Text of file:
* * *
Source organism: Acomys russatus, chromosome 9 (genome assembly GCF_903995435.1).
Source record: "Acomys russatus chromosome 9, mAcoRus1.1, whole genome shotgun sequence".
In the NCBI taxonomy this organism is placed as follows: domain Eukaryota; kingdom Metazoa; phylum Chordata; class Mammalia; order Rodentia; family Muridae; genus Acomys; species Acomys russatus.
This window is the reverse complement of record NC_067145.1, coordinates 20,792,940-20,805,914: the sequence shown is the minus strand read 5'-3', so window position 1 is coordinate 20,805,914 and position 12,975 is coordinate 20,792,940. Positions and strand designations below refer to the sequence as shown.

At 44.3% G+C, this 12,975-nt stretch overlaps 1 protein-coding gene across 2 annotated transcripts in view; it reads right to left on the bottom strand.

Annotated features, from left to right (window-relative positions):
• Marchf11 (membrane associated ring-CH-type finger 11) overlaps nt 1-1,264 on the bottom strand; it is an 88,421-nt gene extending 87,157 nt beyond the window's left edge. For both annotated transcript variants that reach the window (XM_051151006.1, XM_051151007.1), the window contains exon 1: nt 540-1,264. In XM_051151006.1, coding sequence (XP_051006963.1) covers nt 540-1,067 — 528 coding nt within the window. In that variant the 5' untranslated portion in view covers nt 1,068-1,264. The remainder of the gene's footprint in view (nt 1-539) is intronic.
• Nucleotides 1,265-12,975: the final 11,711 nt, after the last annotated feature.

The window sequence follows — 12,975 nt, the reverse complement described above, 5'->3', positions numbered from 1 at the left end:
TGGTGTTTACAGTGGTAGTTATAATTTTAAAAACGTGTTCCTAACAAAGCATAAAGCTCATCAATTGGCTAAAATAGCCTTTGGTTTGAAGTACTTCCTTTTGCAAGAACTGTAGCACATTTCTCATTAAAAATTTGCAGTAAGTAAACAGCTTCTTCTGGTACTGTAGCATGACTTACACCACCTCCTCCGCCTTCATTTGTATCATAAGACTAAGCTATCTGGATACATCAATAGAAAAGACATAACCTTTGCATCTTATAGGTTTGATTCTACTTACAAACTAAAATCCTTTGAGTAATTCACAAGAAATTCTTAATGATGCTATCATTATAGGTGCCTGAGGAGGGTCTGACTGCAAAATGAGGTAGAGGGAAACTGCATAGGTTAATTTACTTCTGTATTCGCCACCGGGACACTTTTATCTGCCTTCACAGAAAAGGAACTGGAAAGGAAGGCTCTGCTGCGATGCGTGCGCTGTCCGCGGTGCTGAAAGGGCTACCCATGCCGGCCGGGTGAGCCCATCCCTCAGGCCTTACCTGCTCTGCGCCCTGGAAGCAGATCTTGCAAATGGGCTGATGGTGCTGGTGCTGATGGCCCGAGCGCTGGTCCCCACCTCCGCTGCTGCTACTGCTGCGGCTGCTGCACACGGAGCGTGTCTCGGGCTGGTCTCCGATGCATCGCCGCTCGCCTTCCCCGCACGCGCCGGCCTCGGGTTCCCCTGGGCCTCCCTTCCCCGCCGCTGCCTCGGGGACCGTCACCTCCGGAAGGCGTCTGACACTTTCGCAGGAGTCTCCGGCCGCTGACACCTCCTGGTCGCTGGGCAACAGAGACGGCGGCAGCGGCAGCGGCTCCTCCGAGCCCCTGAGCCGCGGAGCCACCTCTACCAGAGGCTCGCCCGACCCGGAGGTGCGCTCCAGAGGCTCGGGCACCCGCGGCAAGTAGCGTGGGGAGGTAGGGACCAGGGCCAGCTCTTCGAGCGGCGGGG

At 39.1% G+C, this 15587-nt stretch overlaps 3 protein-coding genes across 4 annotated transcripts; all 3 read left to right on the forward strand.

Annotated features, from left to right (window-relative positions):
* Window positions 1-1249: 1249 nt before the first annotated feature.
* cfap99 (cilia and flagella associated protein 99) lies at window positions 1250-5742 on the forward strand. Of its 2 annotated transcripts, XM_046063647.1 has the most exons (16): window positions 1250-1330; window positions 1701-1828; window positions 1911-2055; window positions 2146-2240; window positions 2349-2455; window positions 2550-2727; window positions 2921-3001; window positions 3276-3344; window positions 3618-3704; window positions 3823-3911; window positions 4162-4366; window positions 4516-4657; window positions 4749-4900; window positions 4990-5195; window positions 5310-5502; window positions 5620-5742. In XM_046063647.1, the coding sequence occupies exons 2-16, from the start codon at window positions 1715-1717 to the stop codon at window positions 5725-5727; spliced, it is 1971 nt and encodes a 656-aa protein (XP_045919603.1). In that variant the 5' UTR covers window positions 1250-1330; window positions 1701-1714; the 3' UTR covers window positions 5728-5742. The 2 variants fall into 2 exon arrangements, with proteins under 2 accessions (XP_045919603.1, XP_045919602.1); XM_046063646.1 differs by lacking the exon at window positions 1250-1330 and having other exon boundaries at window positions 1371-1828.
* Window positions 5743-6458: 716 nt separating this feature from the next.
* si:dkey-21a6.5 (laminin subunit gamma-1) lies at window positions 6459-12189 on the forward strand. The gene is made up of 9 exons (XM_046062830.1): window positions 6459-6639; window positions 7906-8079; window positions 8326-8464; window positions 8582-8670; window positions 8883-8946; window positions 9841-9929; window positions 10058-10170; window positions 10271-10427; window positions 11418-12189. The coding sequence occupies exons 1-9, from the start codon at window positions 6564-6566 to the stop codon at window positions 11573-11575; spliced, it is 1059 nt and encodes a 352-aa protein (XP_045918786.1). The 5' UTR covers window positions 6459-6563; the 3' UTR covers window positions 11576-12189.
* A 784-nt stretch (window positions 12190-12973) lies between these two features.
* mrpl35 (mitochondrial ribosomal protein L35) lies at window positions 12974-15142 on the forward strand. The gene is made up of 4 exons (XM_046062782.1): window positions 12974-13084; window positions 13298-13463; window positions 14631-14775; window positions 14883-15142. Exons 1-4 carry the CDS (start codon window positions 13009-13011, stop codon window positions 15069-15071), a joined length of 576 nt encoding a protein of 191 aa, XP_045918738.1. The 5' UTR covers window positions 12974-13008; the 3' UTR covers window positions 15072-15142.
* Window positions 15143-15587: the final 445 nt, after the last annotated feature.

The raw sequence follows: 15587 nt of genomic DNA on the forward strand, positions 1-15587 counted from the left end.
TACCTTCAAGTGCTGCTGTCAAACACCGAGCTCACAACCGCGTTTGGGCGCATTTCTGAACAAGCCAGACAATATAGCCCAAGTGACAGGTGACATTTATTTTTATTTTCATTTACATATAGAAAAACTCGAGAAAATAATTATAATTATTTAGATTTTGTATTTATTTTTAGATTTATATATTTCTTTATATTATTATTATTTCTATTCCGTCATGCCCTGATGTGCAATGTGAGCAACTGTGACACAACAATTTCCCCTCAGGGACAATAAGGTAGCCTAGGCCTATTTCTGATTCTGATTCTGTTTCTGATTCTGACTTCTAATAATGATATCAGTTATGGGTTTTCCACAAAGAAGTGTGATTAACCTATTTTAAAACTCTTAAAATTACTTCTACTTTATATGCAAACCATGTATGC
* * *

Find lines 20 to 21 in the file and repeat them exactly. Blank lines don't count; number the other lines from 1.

The raw sequence follows: 15587 nt of genomic DNA on the forward strand, positions 1-15587 counted from the left end.
TACCTTCAAGTGCTGCTGTCAAACACCGAGCTCACAACCGCGTTTGGGCGCATTTCTGAACAAGCCAGACAATATAGCCCAAGTGACAGGTGACATTTATTTTTATTTTCATTTACATATAGAAAAACTCGAGAAAATAATTATAATTATTTAGATTTTGTATTTATTTTTAGATTTATATATTTCTTTATATTATTATTATTTCTATTCCGTCATGCCCTGATGTGCAATGTGAGCAACTGTGACACAACAATTTCCCCTCAGGGACAATAAGGTAGCCTAGGCCTATTTCTGATTCTGATTCTGTTTCTGATTCTGACTTCTAATAATGATATCAGTTATGGGTTTTCCACAAAGAAGTGTGATTAACCTATTTTAAAACTCTTAAAATTACTTCTACTTTATATGCAAACCATGTATGC